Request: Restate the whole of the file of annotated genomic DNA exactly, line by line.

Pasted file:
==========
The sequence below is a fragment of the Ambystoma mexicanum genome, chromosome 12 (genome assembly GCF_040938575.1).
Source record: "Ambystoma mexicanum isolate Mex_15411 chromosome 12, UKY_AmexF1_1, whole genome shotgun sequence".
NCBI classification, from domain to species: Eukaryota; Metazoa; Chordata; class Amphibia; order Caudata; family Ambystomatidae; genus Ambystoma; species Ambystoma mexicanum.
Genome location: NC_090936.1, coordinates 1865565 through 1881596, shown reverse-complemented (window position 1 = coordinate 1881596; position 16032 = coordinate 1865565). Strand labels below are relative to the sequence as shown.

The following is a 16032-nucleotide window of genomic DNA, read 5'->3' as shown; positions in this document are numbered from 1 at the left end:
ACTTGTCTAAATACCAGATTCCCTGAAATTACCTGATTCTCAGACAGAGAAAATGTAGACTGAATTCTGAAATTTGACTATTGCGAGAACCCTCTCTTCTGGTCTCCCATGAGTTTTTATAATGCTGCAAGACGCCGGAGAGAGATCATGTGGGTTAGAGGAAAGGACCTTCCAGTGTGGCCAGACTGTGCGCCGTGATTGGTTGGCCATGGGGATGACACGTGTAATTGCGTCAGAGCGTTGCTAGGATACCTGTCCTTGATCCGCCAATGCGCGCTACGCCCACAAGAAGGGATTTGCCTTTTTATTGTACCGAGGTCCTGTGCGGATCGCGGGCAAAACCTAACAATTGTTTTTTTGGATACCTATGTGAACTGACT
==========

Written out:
The sequence below is a fragment of the Ambystoma mexicanum genome, chromosome 12 (genome assembly GCF_040938575.1).
Source record: "Ambystoma mexicanum isolate Mex_15411 chromosome 12, UKY_AmexF1_1, whole genome shotgun sequence".
NCBI classification, from domain to species: Eukaryota; Metazoa; Chordata; class Amphibia; order Caudata; family Ambystomatidae; genus Ambystoma; species Ambystoma mexicanum.
Genome location: NC_090936.1, coordinates 1865565 through 1881596, shown reverse-complemented (window position 1 = coordinate 1881596; position 16032 = coordinate 1865565). Strand labels below are relative to the sequence as shown.

The following is a 16032-nucleotide window of genomic DNA, read 5'->3' as shown; positions in this document are numbered from 1 at the left end:
ACTTGTCTAAATACCAGATTCCCTGAAATTACCTGATTCTCAGACAGAGAAAATGTAGACTGAATTCTGAAATTTGACTATTGCGAGAACCCTCTCTTCTGGTCTCCCATGAGTTTTTATAATGCTGCAAGACGCCGGAGAGAGATCATGTGGGTTAGAGGAAAGGACCTTCCAGTGTGGCCAGACTGTGCGCCGTGATTGGTTGGCCATGGGGATGACACGTGTAATTGCGTCAGAGCGTTGCTAGGATACCTGTCCTTGATCCGCCAATGCGCGCTACGCCCACAAGAAGGGATTTGCCTTTTTATTGTACCGAGGTCCTGTGCGGATCGCGGGCAAAACCTAACAATTGTTTTTTTGGATACCTATGTGAACTGACT